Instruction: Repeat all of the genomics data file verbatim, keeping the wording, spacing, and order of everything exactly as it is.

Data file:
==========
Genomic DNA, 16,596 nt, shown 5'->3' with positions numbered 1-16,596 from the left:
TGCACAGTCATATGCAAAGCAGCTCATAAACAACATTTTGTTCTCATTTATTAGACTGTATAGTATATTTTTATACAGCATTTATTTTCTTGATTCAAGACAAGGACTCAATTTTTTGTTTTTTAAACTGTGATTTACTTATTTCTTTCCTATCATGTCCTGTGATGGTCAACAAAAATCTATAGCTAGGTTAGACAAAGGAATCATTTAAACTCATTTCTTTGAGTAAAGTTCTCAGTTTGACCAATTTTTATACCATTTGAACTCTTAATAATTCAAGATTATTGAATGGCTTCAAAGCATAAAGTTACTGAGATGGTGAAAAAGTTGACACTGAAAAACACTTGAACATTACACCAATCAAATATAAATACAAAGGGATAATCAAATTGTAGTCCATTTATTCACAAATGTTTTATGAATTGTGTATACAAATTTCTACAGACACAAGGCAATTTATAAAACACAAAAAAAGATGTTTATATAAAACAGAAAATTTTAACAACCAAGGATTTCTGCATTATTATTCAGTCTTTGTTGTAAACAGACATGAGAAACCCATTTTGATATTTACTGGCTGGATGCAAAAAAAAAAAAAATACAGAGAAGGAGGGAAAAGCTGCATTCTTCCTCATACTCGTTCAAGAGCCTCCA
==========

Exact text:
Genomic DNA, 16,596 nt, shown 5'->3' with positions numbered 1-16,596 from the left:
TGCACAGTCATATGCAAAGCAGCTCATAAACAACATTTTGTTCTCATTTATTAGACTGTATAGTATATTTTTATACAGCATTTATTTTCTTGATTCAAGACAAGGACTCAATTTTTTGTTTTTTAAACTGTGATTTACTTATTTCTTTCCTATCATGTCCTGTGATGGTCAACAAAAATCTATAGCTAGGTTAGACAAAGGAATCATTTAAACTCATTTCTTTGAGTAAAGTTCTCAGTTTGACCAATTTTTATACCATTTGAACTCTTAATAATTCAAGATTATTGAATGGCTTCAAAGCATAAAGTTACTGAGATGGTGAAAAAGTTGACACTGAAAAACACTTGAACATTACACCAATCAAATATAAATACAAAGGGATAATCAAATTGTAGTCCATTTATTCACAAATGTTTTATGAATTGTGTATACAAATTTCTACAGACACAAGGCAATTTATAAAACACAAAAAAAGATGTTTATATAAAACAGAAAATTTTAACAACCAAGGATTTCTGCATTATTATTCAGTCTTTGTTGTAAACAGACATGAGAAACCCATTTTGATATTTACTGGCTGGATGCAAAAAAAAAAAAAATACAGAGAAGGAGGGAAAAGCTGCATTCTTCCTCATACTCGTTCAAGAGCCTCCA